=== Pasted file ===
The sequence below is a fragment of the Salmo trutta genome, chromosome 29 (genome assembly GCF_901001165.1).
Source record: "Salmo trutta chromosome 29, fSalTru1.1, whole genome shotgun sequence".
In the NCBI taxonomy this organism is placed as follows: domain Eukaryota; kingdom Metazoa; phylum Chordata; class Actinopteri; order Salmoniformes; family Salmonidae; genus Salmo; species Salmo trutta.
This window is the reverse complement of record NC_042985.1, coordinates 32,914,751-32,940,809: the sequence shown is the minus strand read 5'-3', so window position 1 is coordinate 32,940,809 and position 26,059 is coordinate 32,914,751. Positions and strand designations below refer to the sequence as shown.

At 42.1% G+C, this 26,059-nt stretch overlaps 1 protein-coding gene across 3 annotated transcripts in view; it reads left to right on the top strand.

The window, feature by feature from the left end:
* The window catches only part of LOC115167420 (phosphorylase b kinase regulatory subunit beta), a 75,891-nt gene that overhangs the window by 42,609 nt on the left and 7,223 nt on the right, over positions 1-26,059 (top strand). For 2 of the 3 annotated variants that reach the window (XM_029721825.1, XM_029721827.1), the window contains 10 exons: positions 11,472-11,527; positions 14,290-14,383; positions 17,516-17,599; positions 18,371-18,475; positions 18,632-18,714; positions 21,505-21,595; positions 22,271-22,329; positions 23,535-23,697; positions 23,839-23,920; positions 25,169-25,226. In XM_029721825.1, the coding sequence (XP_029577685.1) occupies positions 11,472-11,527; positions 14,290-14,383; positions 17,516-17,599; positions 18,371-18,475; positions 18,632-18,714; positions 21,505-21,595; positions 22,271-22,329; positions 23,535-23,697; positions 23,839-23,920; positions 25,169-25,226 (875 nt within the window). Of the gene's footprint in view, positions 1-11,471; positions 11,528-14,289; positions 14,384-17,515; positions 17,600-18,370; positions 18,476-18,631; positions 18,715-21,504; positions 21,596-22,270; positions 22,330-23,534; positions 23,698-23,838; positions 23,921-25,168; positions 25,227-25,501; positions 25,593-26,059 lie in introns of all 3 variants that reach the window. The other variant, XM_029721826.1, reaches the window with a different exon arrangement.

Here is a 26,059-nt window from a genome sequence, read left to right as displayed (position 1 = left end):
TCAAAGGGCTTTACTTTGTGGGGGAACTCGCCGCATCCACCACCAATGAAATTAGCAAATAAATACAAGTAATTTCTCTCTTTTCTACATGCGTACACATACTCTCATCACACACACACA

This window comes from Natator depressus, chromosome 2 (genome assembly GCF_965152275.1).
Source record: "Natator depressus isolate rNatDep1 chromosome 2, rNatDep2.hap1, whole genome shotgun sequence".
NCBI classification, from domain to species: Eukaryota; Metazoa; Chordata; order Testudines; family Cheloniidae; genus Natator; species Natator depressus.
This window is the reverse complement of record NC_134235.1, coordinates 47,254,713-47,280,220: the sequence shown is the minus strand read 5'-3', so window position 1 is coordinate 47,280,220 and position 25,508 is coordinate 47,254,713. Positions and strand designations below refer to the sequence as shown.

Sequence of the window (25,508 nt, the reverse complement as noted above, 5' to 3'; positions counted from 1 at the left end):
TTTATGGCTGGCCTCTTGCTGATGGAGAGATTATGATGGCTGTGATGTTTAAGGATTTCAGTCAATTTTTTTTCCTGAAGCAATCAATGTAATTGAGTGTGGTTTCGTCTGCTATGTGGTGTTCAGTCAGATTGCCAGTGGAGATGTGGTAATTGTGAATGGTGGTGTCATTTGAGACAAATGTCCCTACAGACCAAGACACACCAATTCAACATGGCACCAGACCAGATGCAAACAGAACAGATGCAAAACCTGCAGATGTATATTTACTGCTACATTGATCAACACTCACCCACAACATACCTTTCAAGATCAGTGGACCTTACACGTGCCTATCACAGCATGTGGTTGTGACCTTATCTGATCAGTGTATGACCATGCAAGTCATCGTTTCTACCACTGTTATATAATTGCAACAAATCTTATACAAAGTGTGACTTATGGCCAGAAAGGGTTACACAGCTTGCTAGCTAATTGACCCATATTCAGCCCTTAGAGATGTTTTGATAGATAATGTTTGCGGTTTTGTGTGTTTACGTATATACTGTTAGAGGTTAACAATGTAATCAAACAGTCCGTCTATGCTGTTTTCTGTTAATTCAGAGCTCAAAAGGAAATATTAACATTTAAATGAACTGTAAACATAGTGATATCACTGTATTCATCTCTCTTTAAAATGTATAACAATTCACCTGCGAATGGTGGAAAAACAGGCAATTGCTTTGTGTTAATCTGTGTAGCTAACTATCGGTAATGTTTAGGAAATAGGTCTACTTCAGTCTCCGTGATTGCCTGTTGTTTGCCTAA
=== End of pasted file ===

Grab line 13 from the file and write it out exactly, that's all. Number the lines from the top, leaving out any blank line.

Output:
This window is the reverse complement of record NC_134235.1, coordinates 47,254,713-47,280,220: the sequence shown is the minus strand read 5'-3', so window position 1 is coordinate 47,280,220 and position 25,508 is coordinate 47,254,713. Positions and strand designations below refer to the sequence as shown.